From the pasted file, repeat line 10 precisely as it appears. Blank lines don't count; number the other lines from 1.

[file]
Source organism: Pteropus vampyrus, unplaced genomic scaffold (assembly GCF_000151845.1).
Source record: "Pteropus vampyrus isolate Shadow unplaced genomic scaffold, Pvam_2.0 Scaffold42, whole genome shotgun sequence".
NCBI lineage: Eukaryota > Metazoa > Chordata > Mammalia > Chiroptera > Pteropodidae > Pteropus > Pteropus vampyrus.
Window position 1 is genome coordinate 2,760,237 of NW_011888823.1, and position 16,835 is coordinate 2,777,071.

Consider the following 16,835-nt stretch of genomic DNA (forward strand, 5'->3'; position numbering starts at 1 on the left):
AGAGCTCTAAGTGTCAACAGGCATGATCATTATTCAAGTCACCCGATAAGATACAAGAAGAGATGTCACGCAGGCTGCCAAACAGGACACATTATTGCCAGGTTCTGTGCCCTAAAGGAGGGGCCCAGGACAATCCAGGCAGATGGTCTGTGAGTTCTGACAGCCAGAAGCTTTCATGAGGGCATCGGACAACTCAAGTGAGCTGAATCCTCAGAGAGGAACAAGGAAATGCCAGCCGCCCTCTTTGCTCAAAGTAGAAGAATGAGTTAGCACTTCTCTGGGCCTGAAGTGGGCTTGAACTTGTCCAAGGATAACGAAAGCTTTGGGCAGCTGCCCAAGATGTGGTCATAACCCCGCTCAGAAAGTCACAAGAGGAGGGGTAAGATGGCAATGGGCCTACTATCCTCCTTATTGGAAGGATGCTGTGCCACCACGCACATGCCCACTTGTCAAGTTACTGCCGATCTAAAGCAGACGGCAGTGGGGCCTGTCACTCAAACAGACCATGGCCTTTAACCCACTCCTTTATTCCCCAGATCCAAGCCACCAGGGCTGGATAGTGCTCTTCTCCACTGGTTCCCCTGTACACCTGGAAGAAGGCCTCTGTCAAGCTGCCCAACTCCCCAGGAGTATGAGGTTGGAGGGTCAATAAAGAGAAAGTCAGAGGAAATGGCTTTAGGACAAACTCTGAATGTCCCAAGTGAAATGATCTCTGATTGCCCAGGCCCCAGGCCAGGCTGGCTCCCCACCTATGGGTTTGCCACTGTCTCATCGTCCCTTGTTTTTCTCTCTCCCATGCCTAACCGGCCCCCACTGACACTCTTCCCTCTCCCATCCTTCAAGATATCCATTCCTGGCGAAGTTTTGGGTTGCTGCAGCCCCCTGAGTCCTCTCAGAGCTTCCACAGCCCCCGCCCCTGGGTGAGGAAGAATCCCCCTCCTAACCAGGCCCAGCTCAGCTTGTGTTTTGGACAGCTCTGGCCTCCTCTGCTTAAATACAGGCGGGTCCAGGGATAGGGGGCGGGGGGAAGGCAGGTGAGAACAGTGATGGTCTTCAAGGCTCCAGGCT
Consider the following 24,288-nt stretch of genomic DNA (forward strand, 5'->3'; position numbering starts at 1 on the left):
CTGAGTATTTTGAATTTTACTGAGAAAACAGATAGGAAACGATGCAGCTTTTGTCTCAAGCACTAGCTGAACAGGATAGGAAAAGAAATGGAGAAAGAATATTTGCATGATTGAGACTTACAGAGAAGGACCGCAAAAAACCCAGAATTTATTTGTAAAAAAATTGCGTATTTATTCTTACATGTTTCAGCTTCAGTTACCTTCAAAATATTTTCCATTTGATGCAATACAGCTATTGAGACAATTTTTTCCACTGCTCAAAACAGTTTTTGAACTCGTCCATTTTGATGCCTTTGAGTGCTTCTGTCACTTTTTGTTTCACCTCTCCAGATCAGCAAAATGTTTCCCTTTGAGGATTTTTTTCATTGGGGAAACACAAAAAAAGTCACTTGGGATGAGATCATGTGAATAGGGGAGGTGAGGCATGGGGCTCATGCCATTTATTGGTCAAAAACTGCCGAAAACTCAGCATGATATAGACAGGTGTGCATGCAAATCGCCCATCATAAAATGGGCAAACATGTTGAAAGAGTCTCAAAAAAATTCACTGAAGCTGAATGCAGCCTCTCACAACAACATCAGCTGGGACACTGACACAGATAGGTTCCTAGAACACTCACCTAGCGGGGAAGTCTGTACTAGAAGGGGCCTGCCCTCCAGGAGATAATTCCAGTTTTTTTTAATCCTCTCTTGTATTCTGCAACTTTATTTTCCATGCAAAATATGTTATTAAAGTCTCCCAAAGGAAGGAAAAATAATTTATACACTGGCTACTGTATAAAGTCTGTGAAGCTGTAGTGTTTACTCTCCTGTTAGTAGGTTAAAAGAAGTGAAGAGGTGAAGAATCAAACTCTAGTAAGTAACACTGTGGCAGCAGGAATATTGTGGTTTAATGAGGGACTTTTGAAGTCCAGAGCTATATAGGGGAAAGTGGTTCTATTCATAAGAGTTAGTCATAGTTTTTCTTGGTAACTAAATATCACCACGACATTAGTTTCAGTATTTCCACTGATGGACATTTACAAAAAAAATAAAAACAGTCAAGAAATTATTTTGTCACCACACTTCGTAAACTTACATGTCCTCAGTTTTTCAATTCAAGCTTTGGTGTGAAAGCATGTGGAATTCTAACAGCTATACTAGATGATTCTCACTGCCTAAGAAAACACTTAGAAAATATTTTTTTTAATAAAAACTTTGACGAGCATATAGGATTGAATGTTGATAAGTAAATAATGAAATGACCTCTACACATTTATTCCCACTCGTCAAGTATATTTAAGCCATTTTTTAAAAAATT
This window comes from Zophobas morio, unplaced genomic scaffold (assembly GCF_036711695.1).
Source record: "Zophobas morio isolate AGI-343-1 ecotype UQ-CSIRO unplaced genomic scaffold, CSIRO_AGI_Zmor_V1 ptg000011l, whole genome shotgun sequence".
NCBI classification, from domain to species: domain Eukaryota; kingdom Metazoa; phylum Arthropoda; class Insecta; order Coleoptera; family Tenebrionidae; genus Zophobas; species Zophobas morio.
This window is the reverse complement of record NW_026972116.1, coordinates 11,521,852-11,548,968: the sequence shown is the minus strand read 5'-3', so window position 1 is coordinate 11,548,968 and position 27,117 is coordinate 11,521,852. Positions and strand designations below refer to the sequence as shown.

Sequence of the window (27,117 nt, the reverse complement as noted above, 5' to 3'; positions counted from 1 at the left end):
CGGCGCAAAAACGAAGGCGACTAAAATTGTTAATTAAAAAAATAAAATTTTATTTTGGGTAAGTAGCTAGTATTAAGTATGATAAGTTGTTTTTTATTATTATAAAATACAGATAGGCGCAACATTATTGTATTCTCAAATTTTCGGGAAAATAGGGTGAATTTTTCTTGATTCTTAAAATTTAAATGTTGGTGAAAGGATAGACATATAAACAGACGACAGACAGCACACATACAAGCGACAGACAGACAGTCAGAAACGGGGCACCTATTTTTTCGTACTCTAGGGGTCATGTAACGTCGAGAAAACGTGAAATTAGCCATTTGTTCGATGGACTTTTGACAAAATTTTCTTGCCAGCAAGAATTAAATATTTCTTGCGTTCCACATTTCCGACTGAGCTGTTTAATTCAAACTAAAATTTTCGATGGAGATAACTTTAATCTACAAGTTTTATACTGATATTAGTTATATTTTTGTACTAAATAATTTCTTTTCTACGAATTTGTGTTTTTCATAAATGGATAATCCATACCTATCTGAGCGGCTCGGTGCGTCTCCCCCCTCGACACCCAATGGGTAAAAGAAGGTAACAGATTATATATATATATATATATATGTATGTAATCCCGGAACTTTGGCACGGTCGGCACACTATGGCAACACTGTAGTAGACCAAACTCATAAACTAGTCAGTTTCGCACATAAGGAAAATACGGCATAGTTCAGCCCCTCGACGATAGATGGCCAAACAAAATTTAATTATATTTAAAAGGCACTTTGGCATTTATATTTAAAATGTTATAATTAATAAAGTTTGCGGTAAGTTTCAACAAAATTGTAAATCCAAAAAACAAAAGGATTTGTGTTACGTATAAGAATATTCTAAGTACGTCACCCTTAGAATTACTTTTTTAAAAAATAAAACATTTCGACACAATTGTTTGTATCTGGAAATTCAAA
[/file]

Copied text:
Source record: "Zophobas morio isolate AGI-343-1 ecotype UQ-CSIRO unplaced genomic scaffold, CSIRO_AGI_Zmor_V1 ptg000011l, whole genome shotgun sequence".